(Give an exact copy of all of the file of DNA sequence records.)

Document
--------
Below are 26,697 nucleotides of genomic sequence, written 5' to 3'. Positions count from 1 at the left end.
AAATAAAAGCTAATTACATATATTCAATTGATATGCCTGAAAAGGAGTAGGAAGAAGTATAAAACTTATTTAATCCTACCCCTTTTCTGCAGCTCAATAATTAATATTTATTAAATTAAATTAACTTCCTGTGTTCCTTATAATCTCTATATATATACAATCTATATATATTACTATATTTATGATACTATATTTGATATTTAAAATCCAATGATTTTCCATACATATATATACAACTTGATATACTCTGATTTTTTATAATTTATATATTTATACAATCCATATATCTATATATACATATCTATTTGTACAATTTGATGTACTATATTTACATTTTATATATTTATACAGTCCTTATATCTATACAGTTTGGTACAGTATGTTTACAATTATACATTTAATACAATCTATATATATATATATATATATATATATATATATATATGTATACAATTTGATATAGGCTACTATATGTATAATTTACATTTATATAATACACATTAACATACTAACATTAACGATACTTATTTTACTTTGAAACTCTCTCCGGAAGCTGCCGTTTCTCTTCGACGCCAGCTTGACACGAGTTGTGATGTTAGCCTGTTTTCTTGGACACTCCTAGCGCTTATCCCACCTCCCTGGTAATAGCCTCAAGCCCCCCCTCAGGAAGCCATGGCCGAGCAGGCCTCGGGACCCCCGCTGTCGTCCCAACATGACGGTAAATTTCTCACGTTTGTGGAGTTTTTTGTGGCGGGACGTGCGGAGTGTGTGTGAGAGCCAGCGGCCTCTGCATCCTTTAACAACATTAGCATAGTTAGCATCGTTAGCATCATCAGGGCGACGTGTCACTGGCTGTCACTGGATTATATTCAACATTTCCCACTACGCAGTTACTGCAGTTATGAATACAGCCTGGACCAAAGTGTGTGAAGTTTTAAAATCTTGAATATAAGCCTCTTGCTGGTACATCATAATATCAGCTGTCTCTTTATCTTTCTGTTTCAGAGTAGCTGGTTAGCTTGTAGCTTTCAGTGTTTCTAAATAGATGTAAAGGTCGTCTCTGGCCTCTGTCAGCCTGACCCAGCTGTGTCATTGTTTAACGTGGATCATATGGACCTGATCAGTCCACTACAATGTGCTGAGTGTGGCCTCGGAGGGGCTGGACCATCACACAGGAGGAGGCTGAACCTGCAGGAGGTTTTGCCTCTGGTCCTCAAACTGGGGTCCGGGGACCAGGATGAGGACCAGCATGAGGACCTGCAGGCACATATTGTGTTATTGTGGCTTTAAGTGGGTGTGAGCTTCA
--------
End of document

Below are 26,697 nucleotides of genomic sequence, written 5' to 3'. Positions count from 1 at the left end.
AAATAAAAGCTAATTACATATATTCAATTGATATGCCTGAAAAGGAGTAGGAAGAAGTATAAAACTTATTTAATCCTACCCCTTTTCTGCAGCTCAATAATTAATATTTATTAAATTAAATTAACTTCCTGTGTTCCTTATAATCTCTATATATATACAATCTATATATATTACTATATTTATGATACTATATTTGATATTTAAAATCCAATGATTTTCCATACATATATATACAACTTGATATACTCTGATTTTTTATAATTTATATATTTATACAATCCATATATCTATATATACATATCTATTTGTACAATTTGATGTACTATATTTACATTTTATATATTTATACAGTCCTTATATCTATACAGTTTGGTACAGTATGTTTACAATTATACATTTAATACAATCTATATATATATATATATATATATATATATATATATATGTATACAATTTGATATAGGCTACTATATGTATAATTTACATTTATATAATACACATTAACATACTAACATTAACGATACTTATTTTACTTTGAAACTCTCTCCGGAAGCTGCCGTTTCTCTTCGACGCCAGCTTGACACGAGTTGTGATGTTAGCCTGTTTTCTTGGACACTCCTAGCGCTTATCCCACCTCCCTGGTAATAGCCTCAAGCCCCCCCTCAGGAAGCCATGGCCGAGCAGGCCTCGGGACCCCCGCTGTCGTCCCAACATGACGGTAAATTTCTCACGTTTGTGGAGTTTTTTGTGGCGGGACGTGCGGAGTGTGTGTGAGAGCCAGCGGCCTCTGCATCCTTTAACAACATTAGCATAGTTAGCATCGTTAGCATCATCAGGGCGACGTGTCACTGGCTGTCACTGGATTATATTCAACATTTCCCACTACGCAGTTACTGCAGTTATGAATACAGCCTGGACCAAAGTGTGTGAAGTTTTAAAATCTTGAATATAAGCCTCTTGCTGGTACATCATAATATCAGCTGTCTCTTTATCTTTCTGTTTCAGAGTAGCTGGTTAGCTTGTAGCTTTCAGTGTTTCTAAATAGATGTAAAGGTCGTCTCTGGCCTCTGTCAGCCTGACCCAGCTGTGTCATTGTTTAACGTGGATCATATGGACCTGATCAGTCCACTACAATGTGCTGAGTGTGGCCTCGGAGGGGCTGGACCATCACACAGGAGGAGGCTGAACCTGCAGGAGGTTTTGCCTCTGGTCCTCAAACTGGGGTCCGGGGACCAGGATGAGGACCAGCATGAGGACCTGCAGGCACATATTGTGTTATTGTGGCTTTAAGTGGGTGTGAGCTTCA